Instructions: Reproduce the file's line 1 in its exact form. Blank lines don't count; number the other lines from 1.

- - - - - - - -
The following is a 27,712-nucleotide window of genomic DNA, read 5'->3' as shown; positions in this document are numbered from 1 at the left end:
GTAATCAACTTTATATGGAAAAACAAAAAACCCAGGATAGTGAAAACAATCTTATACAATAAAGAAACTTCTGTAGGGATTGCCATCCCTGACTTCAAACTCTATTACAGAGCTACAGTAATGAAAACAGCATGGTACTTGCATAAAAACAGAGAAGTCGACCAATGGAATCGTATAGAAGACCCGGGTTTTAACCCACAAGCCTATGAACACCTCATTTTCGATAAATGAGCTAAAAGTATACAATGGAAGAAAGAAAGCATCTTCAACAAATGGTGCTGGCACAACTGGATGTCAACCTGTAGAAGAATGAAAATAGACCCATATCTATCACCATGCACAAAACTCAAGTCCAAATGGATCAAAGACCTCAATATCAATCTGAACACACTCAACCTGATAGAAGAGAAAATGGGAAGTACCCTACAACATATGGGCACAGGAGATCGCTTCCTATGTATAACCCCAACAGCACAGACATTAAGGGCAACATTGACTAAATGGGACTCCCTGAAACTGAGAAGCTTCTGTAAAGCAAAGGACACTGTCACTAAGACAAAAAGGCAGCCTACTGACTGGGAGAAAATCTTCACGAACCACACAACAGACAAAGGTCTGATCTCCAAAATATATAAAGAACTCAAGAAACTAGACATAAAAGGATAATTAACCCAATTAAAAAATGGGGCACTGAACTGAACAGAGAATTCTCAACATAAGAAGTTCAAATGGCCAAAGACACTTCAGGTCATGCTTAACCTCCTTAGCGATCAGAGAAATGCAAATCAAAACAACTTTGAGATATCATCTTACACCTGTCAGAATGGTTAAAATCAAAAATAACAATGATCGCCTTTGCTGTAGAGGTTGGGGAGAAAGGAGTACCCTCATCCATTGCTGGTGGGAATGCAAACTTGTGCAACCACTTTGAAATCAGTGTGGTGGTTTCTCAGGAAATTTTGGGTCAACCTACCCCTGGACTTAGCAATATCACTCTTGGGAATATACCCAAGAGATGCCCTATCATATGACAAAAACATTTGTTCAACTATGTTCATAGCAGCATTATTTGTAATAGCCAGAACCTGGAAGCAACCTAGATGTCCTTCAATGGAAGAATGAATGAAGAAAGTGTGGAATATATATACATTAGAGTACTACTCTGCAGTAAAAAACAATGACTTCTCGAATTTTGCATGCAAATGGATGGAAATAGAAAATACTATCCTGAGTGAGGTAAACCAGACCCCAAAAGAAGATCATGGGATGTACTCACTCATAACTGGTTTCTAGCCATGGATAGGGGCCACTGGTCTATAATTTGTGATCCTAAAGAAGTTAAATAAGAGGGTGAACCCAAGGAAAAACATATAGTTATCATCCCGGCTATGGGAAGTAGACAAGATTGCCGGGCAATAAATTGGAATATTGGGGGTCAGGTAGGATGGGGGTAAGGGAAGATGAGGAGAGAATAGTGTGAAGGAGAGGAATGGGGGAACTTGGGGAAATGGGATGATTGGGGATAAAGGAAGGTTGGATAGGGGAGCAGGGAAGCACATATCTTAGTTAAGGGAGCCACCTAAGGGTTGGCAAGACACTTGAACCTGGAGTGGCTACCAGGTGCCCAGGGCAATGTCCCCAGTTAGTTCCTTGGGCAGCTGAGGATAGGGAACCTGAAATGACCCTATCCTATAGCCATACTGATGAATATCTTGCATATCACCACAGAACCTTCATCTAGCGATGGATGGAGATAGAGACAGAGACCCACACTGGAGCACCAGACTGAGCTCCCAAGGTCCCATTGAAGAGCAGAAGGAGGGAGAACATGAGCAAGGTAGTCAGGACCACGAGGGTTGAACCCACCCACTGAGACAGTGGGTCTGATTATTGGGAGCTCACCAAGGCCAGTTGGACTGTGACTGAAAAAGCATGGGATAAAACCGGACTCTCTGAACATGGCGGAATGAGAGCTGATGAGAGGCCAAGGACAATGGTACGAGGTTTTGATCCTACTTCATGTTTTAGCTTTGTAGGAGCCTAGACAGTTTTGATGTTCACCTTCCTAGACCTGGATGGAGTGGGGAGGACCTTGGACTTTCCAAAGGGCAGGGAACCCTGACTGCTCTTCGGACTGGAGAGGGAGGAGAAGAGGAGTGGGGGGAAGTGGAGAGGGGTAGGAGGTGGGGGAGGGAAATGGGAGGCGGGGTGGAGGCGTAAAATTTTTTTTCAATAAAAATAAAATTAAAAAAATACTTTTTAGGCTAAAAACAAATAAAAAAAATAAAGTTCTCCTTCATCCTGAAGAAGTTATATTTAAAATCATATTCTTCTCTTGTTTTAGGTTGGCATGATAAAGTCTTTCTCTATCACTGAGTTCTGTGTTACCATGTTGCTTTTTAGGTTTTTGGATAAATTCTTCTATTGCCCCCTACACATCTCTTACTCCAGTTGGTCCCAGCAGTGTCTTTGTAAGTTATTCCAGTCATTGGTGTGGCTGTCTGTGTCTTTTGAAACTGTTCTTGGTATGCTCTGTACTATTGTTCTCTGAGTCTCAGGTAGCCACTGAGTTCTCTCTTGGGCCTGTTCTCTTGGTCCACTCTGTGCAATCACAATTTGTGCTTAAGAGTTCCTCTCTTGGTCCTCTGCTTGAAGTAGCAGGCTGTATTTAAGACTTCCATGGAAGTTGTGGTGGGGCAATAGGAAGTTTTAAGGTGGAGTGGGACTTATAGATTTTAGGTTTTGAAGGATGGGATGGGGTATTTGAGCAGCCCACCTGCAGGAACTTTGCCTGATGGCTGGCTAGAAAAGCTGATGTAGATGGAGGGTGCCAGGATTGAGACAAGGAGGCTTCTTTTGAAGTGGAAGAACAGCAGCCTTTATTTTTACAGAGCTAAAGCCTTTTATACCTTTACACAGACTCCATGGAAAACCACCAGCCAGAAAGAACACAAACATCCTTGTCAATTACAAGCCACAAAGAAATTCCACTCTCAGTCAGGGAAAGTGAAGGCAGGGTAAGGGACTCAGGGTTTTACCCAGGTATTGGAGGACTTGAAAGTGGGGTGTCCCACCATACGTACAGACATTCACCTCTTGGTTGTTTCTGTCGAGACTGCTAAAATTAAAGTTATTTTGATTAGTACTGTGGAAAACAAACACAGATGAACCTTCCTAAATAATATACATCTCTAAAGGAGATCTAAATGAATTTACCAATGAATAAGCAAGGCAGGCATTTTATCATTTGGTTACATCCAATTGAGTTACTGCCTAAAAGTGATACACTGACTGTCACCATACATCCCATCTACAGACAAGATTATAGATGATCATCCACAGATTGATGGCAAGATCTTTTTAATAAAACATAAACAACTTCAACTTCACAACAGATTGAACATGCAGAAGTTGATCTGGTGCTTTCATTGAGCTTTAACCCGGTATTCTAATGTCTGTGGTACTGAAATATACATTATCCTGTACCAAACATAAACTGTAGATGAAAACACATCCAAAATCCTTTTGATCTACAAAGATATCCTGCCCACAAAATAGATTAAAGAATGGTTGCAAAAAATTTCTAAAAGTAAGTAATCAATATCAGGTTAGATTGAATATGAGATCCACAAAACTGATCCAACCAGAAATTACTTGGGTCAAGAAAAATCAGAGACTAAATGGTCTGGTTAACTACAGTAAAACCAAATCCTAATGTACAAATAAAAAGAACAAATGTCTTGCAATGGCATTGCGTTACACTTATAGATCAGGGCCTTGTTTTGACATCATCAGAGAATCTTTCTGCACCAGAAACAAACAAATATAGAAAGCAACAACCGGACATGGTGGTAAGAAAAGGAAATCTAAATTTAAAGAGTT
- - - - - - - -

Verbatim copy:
The following is a 27,712-nucleotide window of genomic DNA, read 5'->3' as shown; positions in this document are numbered from 1 at the left end: